Letter Regarding Article by Koller et al, “Altered Dynamics of Action Potential Restitution and Alternans in Humans With Structural Heart Disease”
To the Editor:
In their recent publication, Koller and colleagues1 found that the dynamic pacing protocol yielded significant differences in restitution kinetics between patients with and patients without structural heart disease, but no significant difference was observed using the S2 pacing protocol. The authors speculated that the dynamic protocol may improve the predictive value of electrophysiological testing for ventricular fibrillation (VF) (p1546).
However, their dynamic pacing cycle length was not shortened to <250 ms for ethical reasons, and repolarization data were obtained from a single ventricular pacing site. Thus, the kinetics of dynamic restitution remained undetermined at diastolic intervals between 0 and approximately 50 ms, as well as at other ventricular sites. In another study in which dynamic pacing cycle length was reduced to 200 ms, a good correlation between dynamic and S2 restitution characteristics at 2 ventricular sites was found.2
If the current hypothesis of VF3 were to be tested in the human ventricle, the pacing technique should allow restitution kinetics measurement at very short diastolic intervals where conduction velocity restitution may also be engaged. The S2 protocol could allow determination of electrical restitution at short diastolic intervals in vivo without the risk of inducing recurrent VF. In this regard, the study of restitution characteristics with the use of the S2 protocol combined with 3-dimensional ventricular mapping4,5 may have a role in advancing the understanding of VF mechanisms in humans.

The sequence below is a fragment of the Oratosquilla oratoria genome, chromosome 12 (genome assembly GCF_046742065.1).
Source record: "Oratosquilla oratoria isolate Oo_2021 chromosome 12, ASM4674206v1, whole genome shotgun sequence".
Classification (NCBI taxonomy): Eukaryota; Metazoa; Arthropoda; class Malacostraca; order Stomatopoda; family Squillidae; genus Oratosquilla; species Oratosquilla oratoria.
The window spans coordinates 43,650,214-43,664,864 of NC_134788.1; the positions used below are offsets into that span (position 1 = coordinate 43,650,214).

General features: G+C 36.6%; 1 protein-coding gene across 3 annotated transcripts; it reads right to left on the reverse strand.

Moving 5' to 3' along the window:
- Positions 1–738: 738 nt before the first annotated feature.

Dr Yue has previously received research grants from St Jude Medical and Endocardial Solutions.
Koller ML, Maier SK, Gelzer AR, Bauer WR, Meesmann M, Gilmour RF Jr. Altered dynamics of action potential restitution and alternans in humans with structural heart disease. Circulation. 2005; 112: 1542–1548.
Weiss JN, Qu Z, Chen PS, Lin SF, Karagueuzian HS, Hayashi H, Garfinkel A, Karma A. The dynamics of cardiac fibrillation. Circulation. 2005; 112: 1232–1240.
Yue AM, Paisey JR, Robinson S, Betts TR, Roberts PR, Morgan JM. Determination of human ventricular repolarization by noncontact mapping: validation with monophasic action potential recordings. Circulation. 2004; 110: 1343–1350.
Dr Yue correctly points to an important limitation of the dynamic restitution protocol in human electrophysiological studies. Because the maximum pacing rate must be limited in vivo to avoid the risk of inducing recurrent ventricular fibrillation (VF), the kinetics of the dynamic restitution function cannot be determined directly at diastolic intervals (DIs) between 0 (or even negative DI values) and approximately 50 ms. He suggests that an S2 protocol allows determination of electrical restitution at short DIs in humans without the risk of inducing recurrent VF. As we have shown in our previous in vitro experiments,1 however, the S2 restitution function may not adequately represent action potential duration (APD) dynamics at high heart rates. In particular, we found that the slope of the S2 restitution curve was <1 in isolated Purkinje and endocardial muscle fibers, a finding that would preclude the occurrence of APD alternans at rapid heart rates. In concordance with our in vitro experiments, we found in our current study2 that the slope of the dynamic restitution function is higher than the slope of the S2 restitution function in human ventricular myocardium. More importantly, we did not find significant differences in S2 restitution kinetics between patients with and those without structural heart disease, whereas there was a clear divergence of the dynamic restitution relations at short DI between the 2 patient groups. Taken together, these findings suggest that a dynamic restitution protocol more closely represents APD dynamics at high heart rates than a standard S1S2 protocol in the patient populations we studied. In addition, the dynamic protocol provides information regarding APD alternans magnitude and the range of DIs over which alternans occurs that cannot be obtained directly from the S1S2 protocol. Further studies in other patient populations are needed to determine whether these features of restitution are consistent across groups and to resolve the apparent differences between our results and those of Pak et al.3
Finally, we agree with Dr Yue that information on APD and conduction velocity restitution parameters combined with 3-dimensional ventricular mapping techniques may help to further elucidate the mechanisms leading to wave front destabilization as the initiating event for VF in human myocardium.